History is filled with accounts of strange things falling from the skies. Fish, frogs, insects, birds, it seems there is no end to the unusual items that can suddenly rain down upon us. One of the more unpleasant and unappetizing things that one could expect to drop down upon them out of an otherwise fine day is clumps of writhing, slimy worms, yet this has happened time and time again with unsettling frequency. There are more cases than you might think of worms spontaneously raining down to cover everything with their squirming, glistening masses, and here we will look at just a few. In the history of weird weather and strange rainfalls, here are some cases of the grossest, most horrifying things that could fall upon your head and ruin your day.

One early account of a worm fall occurred in December of 1872 in Bucharest, Romania. On one uncommonly warm Christmas evening at around 9PM, following a stifling hot day, as people strolled outside enjoying the unseasonable hot weather, a cloud suddenly appeared where moments before it had been a cloudless night. Closely following the appearance of this cloud came the pattering of what at first seemed like rain, only it soon became apparent to the horror of everyone out that evening that the “rain” consisted completely of tiny black worms that were reportedly “the size of an ordinary fly.” The strange worms apparently blanketed the ground everywhere, but it is unknown just what species they were or why they were falling from the sky.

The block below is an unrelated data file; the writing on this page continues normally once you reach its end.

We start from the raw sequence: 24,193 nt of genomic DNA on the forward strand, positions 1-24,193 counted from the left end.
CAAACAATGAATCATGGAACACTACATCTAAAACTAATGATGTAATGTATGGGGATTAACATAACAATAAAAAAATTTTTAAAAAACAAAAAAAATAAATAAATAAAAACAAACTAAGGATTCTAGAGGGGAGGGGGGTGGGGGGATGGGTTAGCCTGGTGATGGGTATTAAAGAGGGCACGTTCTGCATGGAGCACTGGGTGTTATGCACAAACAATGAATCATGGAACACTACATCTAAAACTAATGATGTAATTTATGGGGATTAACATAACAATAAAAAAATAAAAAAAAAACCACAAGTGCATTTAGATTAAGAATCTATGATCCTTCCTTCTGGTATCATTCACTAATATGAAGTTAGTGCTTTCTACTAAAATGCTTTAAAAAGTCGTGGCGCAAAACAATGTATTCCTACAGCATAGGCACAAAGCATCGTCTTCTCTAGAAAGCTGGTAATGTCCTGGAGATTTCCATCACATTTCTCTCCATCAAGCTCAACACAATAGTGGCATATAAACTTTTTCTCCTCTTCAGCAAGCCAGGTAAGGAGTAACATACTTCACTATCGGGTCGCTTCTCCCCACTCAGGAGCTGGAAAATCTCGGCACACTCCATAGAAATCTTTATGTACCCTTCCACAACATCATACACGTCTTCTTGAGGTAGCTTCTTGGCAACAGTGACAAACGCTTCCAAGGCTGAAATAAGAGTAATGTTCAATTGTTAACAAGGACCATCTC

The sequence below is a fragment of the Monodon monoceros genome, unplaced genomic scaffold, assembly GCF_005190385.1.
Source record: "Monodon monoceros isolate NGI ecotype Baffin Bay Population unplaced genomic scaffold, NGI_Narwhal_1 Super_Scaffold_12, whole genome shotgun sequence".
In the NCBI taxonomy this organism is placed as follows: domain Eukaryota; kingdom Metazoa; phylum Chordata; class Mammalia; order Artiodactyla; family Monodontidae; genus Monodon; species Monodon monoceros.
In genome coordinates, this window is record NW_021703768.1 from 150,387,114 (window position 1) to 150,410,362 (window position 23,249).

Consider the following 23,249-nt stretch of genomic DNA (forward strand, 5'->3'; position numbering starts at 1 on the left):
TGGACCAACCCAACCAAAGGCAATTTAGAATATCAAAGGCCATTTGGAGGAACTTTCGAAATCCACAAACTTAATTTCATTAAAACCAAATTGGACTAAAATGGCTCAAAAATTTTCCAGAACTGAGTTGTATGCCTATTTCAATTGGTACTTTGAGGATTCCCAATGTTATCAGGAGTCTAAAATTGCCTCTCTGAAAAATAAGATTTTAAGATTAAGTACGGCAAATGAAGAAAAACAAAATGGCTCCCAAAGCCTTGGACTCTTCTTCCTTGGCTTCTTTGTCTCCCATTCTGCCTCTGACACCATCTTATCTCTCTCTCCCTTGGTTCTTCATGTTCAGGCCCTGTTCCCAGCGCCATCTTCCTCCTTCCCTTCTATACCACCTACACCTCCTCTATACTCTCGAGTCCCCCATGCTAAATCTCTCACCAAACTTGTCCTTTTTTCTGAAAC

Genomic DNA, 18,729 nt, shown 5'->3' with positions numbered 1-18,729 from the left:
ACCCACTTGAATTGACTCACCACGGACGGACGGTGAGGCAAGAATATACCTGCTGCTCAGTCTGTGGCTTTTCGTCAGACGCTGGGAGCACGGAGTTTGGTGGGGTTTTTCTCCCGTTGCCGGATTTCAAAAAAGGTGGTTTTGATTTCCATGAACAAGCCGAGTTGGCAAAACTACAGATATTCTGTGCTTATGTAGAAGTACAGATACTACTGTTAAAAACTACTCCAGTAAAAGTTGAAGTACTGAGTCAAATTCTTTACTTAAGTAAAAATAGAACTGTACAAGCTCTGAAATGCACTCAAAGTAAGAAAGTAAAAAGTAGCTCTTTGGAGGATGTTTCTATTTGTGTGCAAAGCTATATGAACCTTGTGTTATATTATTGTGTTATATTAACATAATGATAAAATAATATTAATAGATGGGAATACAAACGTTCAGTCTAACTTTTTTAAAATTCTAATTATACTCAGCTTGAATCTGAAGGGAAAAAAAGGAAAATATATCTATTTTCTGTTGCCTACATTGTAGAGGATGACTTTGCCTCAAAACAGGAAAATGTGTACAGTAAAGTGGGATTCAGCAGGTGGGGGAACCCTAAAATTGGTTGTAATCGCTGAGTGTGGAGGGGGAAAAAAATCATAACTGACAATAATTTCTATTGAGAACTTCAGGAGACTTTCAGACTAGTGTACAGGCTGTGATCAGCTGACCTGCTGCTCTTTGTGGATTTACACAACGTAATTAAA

A similarly bizarre occurrence came about on April 23, 1876, in a neighborhood in the county of Rutland, in the East Midlands of England. During a rain storm, the usual rain suddenly became mixed with a deluge of millions of small, slender worms measuring around 3 to 4 inches in length and reddish in color. Oddly, the worm rain only targeted an area measuring around 50 square yards, but within this area they fell with such intensity that buckets and bowls had to be used to scoop up the writhing masses of the creatures from roofs, balconies, and streets, where they were strewn about in great numbers. Likewise, the sidewalks, gutters, and pretty much everything else were reportedly completely clogged and covered in slimy tangles of thrashing worms. It is unknown where the worms came from or why they only fell on such a limited, well-defined area.